When `smart cars' meet `smart roads,' bumpers may bump less

The sleek two-seater merges onto the freeway and nudges its way onto the express lane. Settling into the flow of morning rush hour, the driver takes his hands off the steering wheel, reaches into his briefcase, and pulls out the paper. Opening it to the sports section, he settles back to read as the car races along at close to 100 miles an hour. Dangerous? Certainly, on today's highways. But 20 years from now, this may be a perfectly common sight.

``Highway congestion ... and highway safety are national problems,'' Richard Morgan, executive director of the Federal Highway Administration, noted at a recent automotive conference at the University of Michigan.

Since 1970, the number of registered vehicles in this country has increased by nearly 80 percent, to 181 million. The number of miles Americans travel each year has increased by 70 percent.

``One solution is to build more highways ... but that will be extremely difficult to accomplish,'' Mr. Morgan said. Instead, he and other transportation experts believe that with only some expansion, the nation's existing road system should prove adequate for decades to come through the use of a concept dubbed Intelligent Vehicle Highway Systems.

``Smart cars'' equipped with computer controllers, radar braking, and satellite navigation could greatly improve the ``productivity'' of American roads.

Using microchip-controlled transmitters buried beneath the surface of the road, police and road crews could warn drivers of impending problems, such as accidents or lane closings. An antenna on the car would receive the information as the car passed over the hidden chip. The data would then be relayed to the driver by a voice synthesizer or flashed on the windshield by a ``heads-up'' display, similar to those on fighter jets.

Roughly a third of all traffic fatalities occur when someone runs an intersection. General Motors Corporation and several other automakers are experimenting with radar-based systems that automatically apply a car's brakes should an on-board computer sense an imminent collision. This would also help maintain the proper distance between cars during rush hour.

The ultimate application of vehicle electronics, however, may seem like a scene out of the old space-age cartoon program ``The Jetsons.'' Slip into the driver's seat, enter an address on a keyboard or through voice control, and the vehicle will safely drive itself to the destination at speeds that could top 150 m.p.h.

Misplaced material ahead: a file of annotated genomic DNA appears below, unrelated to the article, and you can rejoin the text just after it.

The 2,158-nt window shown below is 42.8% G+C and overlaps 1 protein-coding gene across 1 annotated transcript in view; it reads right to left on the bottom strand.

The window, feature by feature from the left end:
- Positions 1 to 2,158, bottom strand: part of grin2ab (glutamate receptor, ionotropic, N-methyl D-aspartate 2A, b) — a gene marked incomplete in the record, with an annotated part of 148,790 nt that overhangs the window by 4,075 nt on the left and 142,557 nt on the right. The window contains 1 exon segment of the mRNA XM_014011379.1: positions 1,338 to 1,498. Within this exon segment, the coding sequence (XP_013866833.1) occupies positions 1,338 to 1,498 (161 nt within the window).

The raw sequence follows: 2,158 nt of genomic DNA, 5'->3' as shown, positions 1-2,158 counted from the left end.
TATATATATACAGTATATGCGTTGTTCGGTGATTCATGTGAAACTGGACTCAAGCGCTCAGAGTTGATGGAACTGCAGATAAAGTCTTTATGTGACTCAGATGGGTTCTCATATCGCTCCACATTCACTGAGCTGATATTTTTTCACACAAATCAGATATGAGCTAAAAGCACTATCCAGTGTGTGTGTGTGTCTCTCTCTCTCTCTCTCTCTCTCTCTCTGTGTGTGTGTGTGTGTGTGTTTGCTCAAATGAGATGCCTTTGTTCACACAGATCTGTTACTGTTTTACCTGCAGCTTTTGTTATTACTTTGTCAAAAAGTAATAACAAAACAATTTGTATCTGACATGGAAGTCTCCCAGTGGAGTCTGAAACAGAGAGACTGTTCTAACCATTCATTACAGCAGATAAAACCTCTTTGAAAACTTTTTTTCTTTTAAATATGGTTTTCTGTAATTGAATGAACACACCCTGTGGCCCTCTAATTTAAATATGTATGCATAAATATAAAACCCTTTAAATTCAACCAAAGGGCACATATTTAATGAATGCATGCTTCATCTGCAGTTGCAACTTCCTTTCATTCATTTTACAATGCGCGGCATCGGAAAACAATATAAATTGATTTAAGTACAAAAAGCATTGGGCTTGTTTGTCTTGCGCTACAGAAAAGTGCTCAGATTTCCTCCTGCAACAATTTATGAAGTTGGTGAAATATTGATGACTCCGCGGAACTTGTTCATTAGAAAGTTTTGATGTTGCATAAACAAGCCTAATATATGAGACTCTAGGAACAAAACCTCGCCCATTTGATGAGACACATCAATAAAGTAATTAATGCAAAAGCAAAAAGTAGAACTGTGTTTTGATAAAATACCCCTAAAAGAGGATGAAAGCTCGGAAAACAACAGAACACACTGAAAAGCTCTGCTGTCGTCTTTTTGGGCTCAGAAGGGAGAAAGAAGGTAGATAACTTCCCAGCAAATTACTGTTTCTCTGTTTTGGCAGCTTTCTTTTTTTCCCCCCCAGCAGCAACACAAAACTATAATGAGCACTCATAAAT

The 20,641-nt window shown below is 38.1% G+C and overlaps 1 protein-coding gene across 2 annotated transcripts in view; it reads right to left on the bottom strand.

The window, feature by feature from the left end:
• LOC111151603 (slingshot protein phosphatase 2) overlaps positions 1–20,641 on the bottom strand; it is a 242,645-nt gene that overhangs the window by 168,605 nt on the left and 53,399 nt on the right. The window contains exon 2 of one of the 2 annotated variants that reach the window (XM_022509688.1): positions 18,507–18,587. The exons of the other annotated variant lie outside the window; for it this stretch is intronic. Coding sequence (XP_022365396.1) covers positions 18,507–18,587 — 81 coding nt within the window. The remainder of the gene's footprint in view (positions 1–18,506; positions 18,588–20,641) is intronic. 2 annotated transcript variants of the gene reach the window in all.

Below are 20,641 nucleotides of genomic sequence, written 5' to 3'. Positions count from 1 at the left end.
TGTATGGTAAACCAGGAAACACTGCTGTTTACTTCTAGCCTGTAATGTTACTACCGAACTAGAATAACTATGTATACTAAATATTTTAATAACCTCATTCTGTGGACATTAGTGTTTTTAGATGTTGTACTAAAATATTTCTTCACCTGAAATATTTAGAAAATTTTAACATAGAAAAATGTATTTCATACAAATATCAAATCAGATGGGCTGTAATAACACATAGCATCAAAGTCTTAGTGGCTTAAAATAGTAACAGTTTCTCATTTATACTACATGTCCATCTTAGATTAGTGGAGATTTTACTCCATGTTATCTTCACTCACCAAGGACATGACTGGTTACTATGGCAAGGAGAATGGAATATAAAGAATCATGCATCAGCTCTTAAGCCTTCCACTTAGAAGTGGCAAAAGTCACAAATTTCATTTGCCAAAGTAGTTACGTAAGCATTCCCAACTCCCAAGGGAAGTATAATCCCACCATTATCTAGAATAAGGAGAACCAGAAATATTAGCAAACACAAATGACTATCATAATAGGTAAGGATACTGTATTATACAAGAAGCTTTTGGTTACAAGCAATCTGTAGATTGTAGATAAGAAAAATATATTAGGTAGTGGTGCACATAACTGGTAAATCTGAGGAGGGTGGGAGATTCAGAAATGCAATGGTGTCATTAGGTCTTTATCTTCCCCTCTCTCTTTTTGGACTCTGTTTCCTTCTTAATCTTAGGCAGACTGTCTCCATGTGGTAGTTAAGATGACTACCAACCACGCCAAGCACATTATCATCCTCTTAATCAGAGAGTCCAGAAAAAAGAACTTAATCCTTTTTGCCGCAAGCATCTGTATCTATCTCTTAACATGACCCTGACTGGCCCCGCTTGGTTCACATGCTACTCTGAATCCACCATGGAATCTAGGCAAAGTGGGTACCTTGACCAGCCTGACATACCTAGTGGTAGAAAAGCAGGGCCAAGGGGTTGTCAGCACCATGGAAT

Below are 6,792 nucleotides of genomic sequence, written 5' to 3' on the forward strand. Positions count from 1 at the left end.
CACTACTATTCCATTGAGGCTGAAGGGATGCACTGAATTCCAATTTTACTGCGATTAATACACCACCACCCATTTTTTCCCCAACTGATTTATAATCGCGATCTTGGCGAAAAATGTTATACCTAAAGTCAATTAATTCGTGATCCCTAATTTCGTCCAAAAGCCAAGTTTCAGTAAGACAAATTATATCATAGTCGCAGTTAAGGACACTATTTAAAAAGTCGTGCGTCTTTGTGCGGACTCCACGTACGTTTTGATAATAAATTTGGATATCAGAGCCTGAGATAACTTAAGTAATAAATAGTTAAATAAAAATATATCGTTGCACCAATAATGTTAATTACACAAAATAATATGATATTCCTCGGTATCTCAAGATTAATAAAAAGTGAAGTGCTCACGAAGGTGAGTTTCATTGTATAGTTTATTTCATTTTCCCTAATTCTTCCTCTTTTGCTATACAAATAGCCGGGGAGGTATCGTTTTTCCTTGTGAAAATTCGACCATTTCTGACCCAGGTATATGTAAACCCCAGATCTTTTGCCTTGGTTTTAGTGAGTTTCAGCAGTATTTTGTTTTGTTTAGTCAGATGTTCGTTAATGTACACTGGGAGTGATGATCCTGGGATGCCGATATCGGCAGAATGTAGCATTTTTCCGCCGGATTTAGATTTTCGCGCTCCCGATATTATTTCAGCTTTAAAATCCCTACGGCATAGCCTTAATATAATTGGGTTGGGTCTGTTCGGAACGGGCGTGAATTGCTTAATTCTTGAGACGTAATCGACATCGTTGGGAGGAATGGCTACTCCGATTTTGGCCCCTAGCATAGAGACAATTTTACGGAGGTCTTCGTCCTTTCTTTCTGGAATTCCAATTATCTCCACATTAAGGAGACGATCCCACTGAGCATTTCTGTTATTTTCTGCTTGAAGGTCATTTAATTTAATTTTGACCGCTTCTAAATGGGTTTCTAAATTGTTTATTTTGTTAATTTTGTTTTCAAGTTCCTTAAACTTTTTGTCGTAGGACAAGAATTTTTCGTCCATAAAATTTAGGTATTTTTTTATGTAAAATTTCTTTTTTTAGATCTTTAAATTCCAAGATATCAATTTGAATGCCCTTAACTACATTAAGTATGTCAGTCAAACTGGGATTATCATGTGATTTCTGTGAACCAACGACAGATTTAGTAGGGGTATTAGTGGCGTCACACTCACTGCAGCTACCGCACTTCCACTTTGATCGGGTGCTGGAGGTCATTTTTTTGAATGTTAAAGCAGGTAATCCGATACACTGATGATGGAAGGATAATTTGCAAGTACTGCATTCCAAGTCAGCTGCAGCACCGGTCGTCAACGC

A buried wire might guide the car along the road while satellites, roadside antennas, or buried microchips would constantly monitor the vehicle's location and transmit data on road conditions to the car's on-board computers. With the help of radar or laser imagers and other sensors, the computer would find and steer around obstacles.

Though some believe the technology is already available to design such a system, the automotive infrastructure - from carmakers to highway designers - would require such tremendous changes that self-piloted cars are still thought to be decades away. Pieces of the puzzle, however, are already beginning to appear on the road, and others are on their way:

The Detroit Police Department recently went on line with a fleet guidance system through which each patrol car's location is precisely monitored at all times by a central dispatcher. When a call comes in, the dispatcher can then decide which car can respond fastest.

In experimental programs in several countries, vehicles are being marked with a special card carrying data akin to the bar codes found on groceries. As they pass through highway toll booths, monitor systems record the vehicle's identification, and at the end of the month the owner is sent a bill.

Etak, a California firm originally launched by Nolan Bushnell, the founder of Atari, is marketing the Navigator, which tracks a vehicle's location on a dashboard-mounted video display screen and can guide the driver to his or her destination.

GM, which bought a small stake in Etak several years ago, is cooperating with the California Department of Transportation on Project Pathfinder. Using one of 25 Oldsmobiles equipped with Etak-based video maps, motorists on the Santa Monica Freeway will be alerted by special highway-mounted transmitters when traffic backs up, and the system will suggest alternative routes.

``In some implementation, automated highways are inevitable,'' says Bob Ervin, acting director of the University of Michigan's Transportation Research Institute. The big question, he cautions, is who will set the eventual standards for Intelligent Vehicle Highway Systems, and who will reap the rewards - the billions of dollars from sales of the necessary hardware and software.

The Big Three carmakers have been tinkering for years with ``smart car'' components, as have some smaller component manufacturers. And some of their efforts, such as the Etak Navigator, have already begun appearing on the street.

Domestic research could really take off if, as expected, the government authorizes funding when the federal highway bill is renewed in 1991.

Still, the United States lags well behind Europe and Japan in the development of smart cars and the highways they'll need to travel on, experts warn.

Six European countries and 20 European automotive and electronics manufacturers have already formed a public/private consortium called Prometheus, an $800 million research-and-development program designed to speed up the application of electronics to auto transportation.

The Japanese, with some of the most crowded roadways in the world, are making similar efforts, and some believe they could dominate the field, just as they have in areas of consumer electronics.

``The US must either speed up its own initiative or be overtaken,'' cautions Tom Hanna, president of the Motor Vehicle Manufacturers Association.

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